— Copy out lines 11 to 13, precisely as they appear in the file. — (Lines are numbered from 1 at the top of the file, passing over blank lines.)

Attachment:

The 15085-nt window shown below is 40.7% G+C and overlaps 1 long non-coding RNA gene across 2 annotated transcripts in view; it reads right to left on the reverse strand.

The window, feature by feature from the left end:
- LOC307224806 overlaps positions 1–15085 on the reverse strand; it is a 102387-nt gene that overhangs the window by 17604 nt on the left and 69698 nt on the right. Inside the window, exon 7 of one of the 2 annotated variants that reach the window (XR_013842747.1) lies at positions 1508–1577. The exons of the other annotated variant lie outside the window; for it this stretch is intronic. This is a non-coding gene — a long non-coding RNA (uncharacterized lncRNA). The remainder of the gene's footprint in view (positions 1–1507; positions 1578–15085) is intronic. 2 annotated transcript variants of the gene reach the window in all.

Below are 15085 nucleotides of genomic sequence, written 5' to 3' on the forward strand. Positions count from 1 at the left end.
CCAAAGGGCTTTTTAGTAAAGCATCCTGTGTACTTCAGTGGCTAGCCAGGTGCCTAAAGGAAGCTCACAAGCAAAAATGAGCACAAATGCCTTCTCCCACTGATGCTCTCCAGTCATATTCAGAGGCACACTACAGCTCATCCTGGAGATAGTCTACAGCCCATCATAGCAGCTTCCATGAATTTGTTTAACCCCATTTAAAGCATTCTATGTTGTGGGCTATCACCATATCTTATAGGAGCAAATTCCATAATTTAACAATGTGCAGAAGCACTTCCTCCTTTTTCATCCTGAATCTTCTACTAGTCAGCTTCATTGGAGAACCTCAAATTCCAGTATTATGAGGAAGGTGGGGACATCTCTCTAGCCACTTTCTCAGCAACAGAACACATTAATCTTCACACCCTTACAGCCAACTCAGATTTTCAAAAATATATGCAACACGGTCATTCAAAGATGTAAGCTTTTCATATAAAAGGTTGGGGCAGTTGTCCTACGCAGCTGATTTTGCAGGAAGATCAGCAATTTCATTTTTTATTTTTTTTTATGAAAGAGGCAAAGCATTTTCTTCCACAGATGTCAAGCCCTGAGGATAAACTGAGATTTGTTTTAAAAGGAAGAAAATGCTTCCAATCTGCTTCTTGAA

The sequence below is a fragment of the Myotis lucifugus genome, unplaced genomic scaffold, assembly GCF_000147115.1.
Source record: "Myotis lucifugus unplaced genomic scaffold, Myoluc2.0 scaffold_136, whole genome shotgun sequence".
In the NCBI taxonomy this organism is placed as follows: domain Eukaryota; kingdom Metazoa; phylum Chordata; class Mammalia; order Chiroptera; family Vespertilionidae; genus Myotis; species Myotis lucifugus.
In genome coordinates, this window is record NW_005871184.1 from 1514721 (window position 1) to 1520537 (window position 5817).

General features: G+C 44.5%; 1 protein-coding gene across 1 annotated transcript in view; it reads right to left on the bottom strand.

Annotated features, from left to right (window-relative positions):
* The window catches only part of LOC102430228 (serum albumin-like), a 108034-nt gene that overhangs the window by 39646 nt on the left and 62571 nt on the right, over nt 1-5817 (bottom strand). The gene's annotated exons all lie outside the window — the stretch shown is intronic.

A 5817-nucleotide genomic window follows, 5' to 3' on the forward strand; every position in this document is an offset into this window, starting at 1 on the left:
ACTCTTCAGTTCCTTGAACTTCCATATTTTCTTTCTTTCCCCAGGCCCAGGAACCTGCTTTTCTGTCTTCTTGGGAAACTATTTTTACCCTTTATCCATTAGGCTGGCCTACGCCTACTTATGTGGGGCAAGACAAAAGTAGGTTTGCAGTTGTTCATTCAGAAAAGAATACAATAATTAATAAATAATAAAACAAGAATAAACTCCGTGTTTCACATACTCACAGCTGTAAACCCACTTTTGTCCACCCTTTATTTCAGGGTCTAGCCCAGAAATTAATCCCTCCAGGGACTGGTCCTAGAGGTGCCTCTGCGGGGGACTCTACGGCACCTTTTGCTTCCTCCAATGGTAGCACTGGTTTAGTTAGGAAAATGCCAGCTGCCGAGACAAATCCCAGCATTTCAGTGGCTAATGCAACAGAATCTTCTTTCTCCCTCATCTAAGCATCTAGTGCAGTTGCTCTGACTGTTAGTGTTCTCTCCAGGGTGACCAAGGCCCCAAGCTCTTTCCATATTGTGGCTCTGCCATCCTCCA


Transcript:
Annotated features, from left to right (window-relative positions):
* The window catches only part of LOC102430228 (serum albumin-like), a 108034-nt gene that overhangs the window by 39646 nt on the left and 62571 nt on the right, over nt 1-5817 (bottom strand). The gene's annotated exons all lie outside the window — the stretch shown is intronic.

A 5817-nucleotide genomic window follows, 5' to 3' on the forward strand; every position in this document is an offset into this window, starting at 1 on the left: